How to Create a Dog-Friendly Yard
We've all heard that dogs and gardens don't mix. But if you follow these tips, you can create a dog-friendly yard and garden.
If you’ve got a dog—or you are consider getting one, then now is the time to think about creating a dog-friendly yard and garden.
We’ve all heard tales of puppies pulling out flowers and dogs digging holes in the yard. Many of us have lived through these experiences ourselves. However, with some careful consideration, you can make sure both your plants and your pets will happily and safely share your yard. A dog-friendly garden can certainly be beautiful and lush, and these helpful tips will help guide you through the process.
There are a few things to keep in mind when planning a dog-friendly yard that your pets will be able to access.
Before you get started on creating a dog-friendly yard, it’s important to understand your own dog’s unique personality traits and characteristics. Is your dog large or small? Does it like to jump and dig? Is your dog a high energy puppy—or is he (or she) calmly enjoying the golden years? Does your dog chase squirrels, or would she rather laze around in the sun? These considerations are important factors when designing your dog-friendly yard and garden. Remember, the happier and more fulfilled your pet feels, the fewer problems he or she will cause.
Choosing Plants For A Dog- Friendly Yard and Garden
Selecting the right plants is critical for a dog-friendly garden. Not only will it keep your plants safe, but your dog too, so choose carefully.
There are a surprising number of plants that are toxic to our furry friends, including some popular favorites. Some of these can cause minor reactions, such as an upset stomach. Others can cause life threatening reactions like convulsions and heart failure. Because of the large number of potentially harmful plants, it’s a good idea to do some research before you buy.
Some popular (and unfortunately poisonous) plants to keep out of your dog-friendly garden include:
- English Ivy
- Asiatic Lily
- Morning Glory
For a more extensive list of plants for a dog-friendly yard, the ASPCA is a great resource.
Let’s face it: dogs and especially puppies can be serious garden pests, so choosing plant varieties that can handle some occasional rough treatment is a good idea.
The more mature a plant is, the more durable it tends to be. So when planting in areas in your dog-friendly yard and garden, choose larger, older plants. (We recommend one gallon-size minimum). Also, arrange your plants in dense clusters if possible, as dogs tend to leave densely planted areas alone. Thankfully, there are dozens of plants that work well and look beautiful in a dog-friendly garden.
Here are some of our favorite dog-friendly garden plants due to their toughness, allure, and care requirements.
- Ornamental grass
Keys To Success In A Dog-Friendly Yard and Garden
In addition to choosing the right types of plants for your dog-friendly yard and garden, here are some tips and tricks that will encourage the best results for both your furry friends and your plants:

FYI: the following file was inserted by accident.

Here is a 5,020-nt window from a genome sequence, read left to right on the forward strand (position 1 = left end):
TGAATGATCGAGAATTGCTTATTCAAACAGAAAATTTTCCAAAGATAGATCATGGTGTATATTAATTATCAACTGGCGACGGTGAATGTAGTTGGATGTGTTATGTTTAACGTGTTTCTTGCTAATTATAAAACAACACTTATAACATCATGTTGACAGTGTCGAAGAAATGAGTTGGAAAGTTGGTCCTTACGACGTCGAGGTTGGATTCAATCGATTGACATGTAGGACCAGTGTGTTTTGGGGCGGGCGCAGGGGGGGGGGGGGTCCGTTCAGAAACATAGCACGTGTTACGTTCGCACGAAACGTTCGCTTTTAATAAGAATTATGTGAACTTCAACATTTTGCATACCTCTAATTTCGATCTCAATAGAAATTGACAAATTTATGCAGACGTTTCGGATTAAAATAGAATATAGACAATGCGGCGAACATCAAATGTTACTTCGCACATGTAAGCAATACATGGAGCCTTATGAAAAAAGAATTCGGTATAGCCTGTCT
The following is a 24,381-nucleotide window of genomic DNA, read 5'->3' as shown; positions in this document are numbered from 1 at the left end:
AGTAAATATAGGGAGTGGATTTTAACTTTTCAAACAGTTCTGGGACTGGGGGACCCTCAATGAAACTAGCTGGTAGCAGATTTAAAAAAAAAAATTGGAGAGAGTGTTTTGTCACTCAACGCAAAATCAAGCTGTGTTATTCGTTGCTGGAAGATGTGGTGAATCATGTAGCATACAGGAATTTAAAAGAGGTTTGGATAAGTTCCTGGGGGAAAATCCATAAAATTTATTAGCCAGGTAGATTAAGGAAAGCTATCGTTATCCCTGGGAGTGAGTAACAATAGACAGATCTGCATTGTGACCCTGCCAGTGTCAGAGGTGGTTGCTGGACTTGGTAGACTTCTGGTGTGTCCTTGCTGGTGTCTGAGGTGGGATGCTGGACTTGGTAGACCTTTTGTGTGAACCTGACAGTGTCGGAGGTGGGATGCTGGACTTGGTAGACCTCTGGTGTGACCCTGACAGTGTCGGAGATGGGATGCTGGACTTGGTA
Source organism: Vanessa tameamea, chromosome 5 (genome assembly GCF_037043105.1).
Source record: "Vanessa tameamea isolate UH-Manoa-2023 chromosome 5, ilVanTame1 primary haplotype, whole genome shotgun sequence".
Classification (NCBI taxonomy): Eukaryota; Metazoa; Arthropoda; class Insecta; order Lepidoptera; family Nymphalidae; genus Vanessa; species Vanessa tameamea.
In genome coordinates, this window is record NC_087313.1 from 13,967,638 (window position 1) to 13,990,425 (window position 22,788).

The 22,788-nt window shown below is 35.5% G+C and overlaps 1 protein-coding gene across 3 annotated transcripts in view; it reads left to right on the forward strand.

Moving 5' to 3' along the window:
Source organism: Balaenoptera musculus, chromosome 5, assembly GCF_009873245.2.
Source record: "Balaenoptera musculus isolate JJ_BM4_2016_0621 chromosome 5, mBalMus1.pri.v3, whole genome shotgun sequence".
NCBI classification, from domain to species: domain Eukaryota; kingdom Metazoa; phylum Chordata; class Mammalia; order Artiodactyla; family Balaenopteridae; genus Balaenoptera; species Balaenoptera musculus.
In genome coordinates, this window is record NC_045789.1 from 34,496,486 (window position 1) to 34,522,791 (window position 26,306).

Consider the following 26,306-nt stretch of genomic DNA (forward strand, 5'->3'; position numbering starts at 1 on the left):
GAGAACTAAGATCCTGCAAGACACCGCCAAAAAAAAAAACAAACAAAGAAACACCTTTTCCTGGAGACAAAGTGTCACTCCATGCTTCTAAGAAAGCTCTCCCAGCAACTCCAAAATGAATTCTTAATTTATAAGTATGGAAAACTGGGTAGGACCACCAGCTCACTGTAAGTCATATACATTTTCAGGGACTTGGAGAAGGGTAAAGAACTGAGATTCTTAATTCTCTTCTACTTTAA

Plant young, small, or tender plants in raised beds or large containers
Having pets doesn’t mean you can’t enjoy your favorite (but delicate) plants. Just plant them in containers out of reach. It’s okay to be creative, and many popular varieties of flowers, bushes and even trees grow well and look great when potted.
(Need ideas to get started? Here’s a quick guide to growing container gardens)
Fences can be used to block off areas of the garden that are off limits to your pet
One of the keys to a dog-friendly yard is fences that are high and sturdy. Many dogs are notorious escape artists, and they may dig as well as jump. Consider burying some chicken wire or other similar obstacle along the fence if your dog likes to dig.
Creative landscaping can make all the difference
Known as “hardscaping” or “zero-scaping,” the use of rocks and other natural elements in your dog-friendly yard can help encourage good behavior in your pet while making your yard look great. Some ideas include river-rock, gravel, or flagstone areas, décor such as logs or boulders, and defined “safe” paths for your pet to travel on through the yard without trampling your precious plants.
There are many uses for mulch in the garden (like covering muddy areas), but some types can be painful or damaging for your dog’s paws. We recommend using cedar chips, sometimes called playground mulch, as its is easy on your pet’s sensitive paws, and large enough that it wont stick to their fur. Avoid using dyed mulch in pet-friendly areas; they are known to dye pet fur.
Pet “safe” zones
Give your pet a designated area where they can enjoy the garden without risking them being a nuisance. This might be a shady place to lay down (dogs often dig to expose the cooler dirt underground to lay on when it’s hot out), a “doggie” kids’ pool to splash in, or an open area to safely run and play fetch, away from the delicate areas of your yard.
Don’t forget comfort and safety
Remember, your pets always needs access to fresh water, shade, and shelter from the elements outside, no matter what time of year.
Dog-friendly yards and gardens take a little extra prep and research, but with the right strategy, you will have a pet-perfect yard that you, your plants and your furry friend can enjoy.
Natural Products for dogs
In the comfort of your home, it’s also important to safe and healthy. Read Natural Ways to Keep Your Dog Healthy for more tips.